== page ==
By Carlo Carrenho
As discussed in today’s feature story, the Penguin Random House deal to absorb Santillana’s trade lines has serious implications for the Brazilian book market. This becomes even more complex once you factor in the digital dimension.
To explain, Objetiva is part of DLD,the powerful consortium of seven Brazilian large or medium-to-large publishers that acts as an exclusive digital distributor for their content. Together, they were able to impose a tough resistance to Amazon when decided to come to Brazil; they were even responsible for some delay in the opening of the local Kindle store. DLD even succeeded in including clauses in their contract with Amazon that radically limits the discounts the retailer can offer to its customers — a practice that was imitated other publishers in Brazil that were not part of DLD.
Companhia das Letras, however, decided to fly solo and go it alone in digital distribution (much in the way Random House stayed out of the agency pricing debacle in the United States) and has been quite successful, ranking among the top publishers at the various retailers.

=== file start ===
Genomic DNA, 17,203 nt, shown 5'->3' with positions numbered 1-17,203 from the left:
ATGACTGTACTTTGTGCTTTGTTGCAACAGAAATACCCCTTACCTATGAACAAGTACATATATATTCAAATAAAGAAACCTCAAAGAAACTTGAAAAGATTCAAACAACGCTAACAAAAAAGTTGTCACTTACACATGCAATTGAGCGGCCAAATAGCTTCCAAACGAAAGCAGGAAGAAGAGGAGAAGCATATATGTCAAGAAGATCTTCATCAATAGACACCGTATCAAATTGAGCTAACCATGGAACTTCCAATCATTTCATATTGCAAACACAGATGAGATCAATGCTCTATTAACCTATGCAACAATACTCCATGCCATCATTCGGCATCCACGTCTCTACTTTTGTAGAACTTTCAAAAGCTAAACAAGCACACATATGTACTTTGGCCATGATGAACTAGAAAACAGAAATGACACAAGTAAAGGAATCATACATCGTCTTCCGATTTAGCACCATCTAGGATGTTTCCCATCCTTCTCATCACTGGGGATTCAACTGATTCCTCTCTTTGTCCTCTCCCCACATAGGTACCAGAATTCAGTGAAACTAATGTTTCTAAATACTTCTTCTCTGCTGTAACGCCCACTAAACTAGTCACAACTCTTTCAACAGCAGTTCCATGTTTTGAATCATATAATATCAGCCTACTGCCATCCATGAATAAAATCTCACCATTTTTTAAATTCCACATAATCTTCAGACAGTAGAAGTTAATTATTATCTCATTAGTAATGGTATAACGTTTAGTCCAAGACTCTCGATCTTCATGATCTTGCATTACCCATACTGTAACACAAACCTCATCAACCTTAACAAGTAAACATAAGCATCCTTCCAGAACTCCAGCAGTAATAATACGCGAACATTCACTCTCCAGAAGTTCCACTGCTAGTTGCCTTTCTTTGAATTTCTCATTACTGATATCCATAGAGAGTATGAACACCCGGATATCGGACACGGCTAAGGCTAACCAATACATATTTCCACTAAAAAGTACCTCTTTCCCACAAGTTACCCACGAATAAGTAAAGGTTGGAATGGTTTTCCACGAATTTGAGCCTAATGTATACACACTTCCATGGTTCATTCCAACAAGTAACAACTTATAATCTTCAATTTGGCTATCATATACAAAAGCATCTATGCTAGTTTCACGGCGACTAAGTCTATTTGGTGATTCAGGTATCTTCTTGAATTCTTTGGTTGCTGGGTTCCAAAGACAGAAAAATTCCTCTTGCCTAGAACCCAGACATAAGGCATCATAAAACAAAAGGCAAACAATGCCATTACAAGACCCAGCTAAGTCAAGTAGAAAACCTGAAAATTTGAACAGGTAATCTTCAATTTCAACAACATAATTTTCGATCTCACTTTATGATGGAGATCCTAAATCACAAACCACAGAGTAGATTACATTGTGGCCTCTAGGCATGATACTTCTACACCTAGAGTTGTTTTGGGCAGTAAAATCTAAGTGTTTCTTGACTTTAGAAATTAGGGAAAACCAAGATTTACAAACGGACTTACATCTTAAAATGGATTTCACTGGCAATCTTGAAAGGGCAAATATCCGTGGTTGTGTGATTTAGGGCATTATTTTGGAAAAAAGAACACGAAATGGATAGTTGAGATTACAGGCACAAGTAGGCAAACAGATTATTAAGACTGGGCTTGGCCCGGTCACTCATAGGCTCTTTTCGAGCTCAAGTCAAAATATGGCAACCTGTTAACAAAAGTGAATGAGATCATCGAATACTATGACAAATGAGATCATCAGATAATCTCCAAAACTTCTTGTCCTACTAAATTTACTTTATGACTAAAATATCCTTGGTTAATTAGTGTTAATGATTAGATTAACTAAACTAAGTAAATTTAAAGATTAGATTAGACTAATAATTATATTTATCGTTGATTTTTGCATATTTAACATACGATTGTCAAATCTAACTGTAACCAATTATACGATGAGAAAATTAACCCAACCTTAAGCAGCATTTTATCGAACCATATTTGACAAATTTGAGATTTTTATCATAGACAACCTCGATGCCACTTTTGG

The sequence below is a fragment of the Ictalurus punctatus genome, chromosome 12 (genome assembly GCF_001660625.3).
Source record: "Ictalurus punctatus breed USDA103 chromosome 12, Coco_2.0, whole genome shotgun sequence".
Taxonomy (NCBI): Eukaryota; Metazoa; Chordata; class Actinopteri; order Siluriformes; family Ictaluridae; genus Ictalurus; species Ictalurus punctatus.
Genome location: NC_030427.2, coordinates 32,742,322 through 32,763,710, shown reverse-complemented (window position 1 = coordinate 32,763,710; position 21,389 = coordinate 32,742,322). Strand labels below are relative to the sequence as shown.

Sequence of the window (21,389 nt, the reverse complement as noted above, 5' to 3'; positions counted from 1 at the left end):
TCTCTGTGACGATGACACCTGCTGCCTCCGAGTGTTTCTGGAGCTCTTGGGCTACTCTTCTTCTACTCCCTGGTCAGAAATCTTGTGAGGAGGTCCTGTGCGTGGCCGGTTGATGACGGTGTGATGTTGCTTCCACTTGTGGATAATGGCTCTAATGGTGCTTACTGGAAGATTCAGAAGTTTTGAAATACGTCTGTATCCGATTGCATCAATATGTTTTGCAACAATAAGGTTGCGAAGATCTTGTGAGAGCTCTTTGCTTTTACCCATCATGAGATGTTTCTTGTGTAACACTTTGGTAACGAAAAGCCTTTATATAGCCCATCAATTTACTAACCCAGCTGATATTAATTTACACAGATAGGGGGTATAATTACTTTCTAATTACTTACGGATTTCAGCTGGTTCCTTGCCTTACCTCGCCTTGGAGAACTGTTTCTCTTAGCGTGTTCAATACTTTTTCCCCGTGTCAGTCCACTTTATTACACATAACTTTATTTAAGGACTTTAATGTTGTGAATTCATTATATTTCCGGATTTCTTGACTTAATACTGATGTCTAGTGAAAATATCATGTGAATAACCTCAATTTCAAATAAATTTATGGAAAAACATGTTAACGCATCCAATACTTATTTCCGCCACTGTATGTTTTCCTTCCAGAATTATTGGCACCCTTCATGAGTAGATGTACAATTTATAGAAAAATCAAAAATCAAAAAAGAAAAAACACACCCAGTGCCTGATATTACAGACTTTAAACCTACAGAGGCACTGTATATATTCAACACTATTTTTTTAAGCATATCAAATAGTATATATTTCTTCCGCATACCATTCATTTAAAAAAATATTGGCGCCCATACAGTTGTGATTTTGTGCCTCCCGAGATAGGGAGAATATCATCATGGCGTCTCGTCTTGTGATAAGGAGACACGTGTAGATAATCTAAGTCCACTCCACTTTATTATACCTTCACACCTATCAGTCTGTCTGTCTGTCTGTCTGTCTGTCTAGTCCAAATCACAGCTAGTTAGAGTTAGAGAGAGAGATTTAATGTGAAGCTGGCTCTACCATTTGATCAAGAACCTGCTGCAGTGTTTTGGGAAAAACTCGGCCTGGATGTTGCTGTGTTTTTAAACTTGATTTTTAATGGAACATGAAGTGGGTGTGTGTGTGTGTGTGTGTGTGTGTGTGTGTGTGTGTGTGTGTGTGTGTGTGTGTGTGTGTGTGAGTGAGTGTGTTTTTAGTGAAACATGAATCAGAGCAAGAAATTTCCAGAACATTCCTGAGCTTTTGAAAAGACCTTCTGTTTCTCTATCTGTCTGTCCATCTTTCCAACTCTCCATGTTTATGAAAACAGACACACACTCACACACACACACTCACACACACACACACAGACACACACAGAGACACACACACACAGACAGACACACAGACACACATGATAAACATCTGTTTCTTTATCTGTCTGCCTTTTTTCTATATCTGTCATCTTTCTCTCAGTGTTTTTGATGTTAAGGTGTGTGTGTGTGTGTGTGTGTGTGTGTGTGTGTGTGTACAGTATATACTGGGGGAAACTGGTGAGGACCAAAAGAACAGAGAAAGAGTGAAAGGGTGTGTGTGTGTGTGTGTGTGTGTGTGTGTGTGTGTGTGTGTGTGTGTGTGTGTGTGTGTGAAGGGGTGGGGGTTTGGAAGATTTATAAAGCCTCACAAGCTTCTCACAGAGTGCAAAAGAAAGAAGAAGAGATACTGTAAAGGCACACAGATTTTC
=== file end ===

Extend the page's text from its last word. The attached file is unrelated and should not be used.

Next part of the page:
Going forward, it is hard to believe that Penguin Random House Brazil will be able to maintain the two policies in house. So, either Objetiva will leave DLD or Companhia will join the club.
If the second scenario happens, the consortium will grown even stronger, presenting a tougher challenge to Amazon.
However, if Objetiva leaves DLD, the consortium will lose — and more than just an important catalogue of titles: after all, it is no secret that Robert Feith was a key player in the creation of DLD and, as the president of board, was behind several of DLD’s successful strategies.
So what happens if, suddenly, the DLD consortium loses its captain? The ship might have trouble keeping on track and functioning at full speed.
Now it is simply time to wait and see…